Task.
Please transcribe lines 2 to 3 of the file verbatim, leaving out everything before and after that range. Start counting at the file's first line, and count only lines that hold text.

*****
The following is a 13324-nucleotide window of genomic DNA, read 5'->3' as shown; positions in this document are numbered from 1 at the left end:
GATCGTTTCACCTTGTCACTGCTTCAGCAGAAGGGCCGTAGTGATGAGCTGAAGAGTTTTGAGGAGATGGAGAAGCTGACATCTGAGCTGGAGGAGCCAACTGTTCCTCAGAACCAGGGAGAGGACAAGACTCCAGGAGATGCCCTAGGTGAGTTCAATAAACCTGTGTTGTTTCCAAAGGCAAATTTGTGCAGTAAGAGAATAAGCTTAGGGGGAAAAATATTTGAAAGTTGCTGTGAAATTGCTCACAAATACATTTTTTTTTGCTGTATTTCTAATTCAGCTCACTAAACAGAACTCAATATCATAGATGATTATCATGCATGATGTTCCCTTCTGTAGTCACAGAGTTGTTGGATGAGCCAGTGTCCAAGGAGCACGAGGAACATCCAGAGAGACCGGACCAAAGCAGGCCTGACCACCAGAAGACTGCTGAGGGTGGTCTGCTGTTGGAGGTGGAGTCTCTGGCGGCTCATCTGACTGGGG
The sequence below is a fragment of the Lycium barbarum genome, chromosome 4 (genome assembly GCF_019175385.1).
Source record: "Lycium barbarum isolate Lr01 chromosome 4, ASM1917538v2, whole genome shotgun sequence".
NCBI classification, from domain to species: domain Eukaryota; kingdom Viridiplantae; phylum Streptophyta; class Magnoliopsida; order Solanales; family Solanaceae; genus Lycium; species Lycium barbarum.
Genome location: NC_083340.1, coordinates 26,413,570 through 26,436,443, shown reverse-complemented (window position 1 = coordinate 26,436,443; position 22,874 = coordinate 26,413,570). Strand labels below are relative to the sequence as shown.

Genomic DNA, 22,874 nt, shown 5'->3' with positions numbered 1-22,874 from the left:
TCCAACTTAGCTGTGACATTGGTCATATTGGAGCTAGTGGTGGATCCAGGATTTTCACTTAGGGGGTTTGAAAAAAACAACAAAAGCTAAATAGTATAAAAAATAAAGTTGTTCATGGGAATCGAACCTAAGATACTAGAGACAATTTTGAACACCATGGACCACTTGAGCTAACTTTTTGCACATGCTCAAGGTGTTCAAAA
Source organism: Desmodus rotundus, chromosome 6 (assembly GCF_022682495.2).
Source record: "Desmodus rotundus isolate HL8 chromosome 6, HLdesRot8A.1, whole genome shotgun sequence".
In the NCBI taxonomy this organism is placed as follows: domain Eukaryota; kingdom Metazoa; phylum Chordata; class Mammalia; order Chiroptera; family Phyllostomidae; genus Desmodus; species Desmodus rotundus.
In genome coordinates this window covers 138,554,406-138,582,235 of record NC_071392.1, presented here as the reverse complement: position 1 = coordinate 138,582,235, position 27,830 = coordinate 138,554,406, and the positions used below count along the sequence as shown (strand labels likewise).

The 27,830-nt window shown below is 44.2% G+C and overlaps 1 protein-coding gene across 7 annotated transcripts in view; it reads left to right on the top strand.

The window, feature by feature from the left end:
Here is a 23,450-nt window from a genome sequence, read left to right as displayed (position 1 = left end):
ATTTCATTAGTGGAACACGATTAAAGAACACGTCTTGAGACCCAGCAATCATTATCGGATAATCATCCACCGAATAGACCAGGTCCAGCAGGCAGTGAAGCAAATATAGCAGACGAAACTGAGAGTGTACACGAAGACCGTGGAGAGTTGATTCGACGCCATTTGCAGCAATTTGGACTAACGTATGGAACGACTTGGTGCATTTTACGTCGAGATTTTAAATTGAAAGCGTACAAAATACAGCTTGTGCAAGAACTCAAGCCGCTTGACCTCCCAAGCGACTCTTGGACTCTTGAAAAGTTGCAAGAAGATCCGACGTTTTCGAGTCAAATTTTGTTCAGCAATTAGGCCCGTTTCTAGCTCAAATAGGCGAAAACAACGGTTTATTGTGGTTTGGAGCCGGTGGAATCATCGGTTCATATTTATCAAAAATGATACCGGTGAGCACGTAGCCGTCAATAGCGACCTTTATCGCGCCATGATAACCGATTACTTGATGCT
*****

GATCGTTTCACCTTGTCACTGCTTCAGCAGAAGGGCCGTAGTGATGAGCTGAAGAGTTTTGAGGAGATGGAGAAGCTGACATCTGAGCTGGAGGAGCCAACTGTTCCTCAGAACCAGGGAGAGGACAAGACTCCAGGAGATGCCCTAGGTGAGTTCAATAAACCTGTGTTGTTTCCAAAGGCAAATTTGTGCAGTAAGAGAATAAGCTTAGGGGGAAAAATATTTGAAAGTTGCTGTGAAATTGCTCACAAATACATTTTTTTTTGCTGTATTTCTAATTCAGCTCACTAAACAGAACTCAATATCATAGATGATTATCATGCATGATGTTCCCTTCTGTAGTCACAGAGTTGTTGGATGAGCCAGTGTCCAAGGAGCACGAGGAACATCCAGAGAGACCGGACCAAAGCAGGCCTGACCACCAGAAGACTGCTGAGGGTGGTCTGCTGTTGGAGGTGGAGTCTCTGGCGGCTCATCTGACTGGGG
The sequence below is a fragment of the Lycium barbarum genome, chromosome 4 (genome assembly GCF_019175385.1).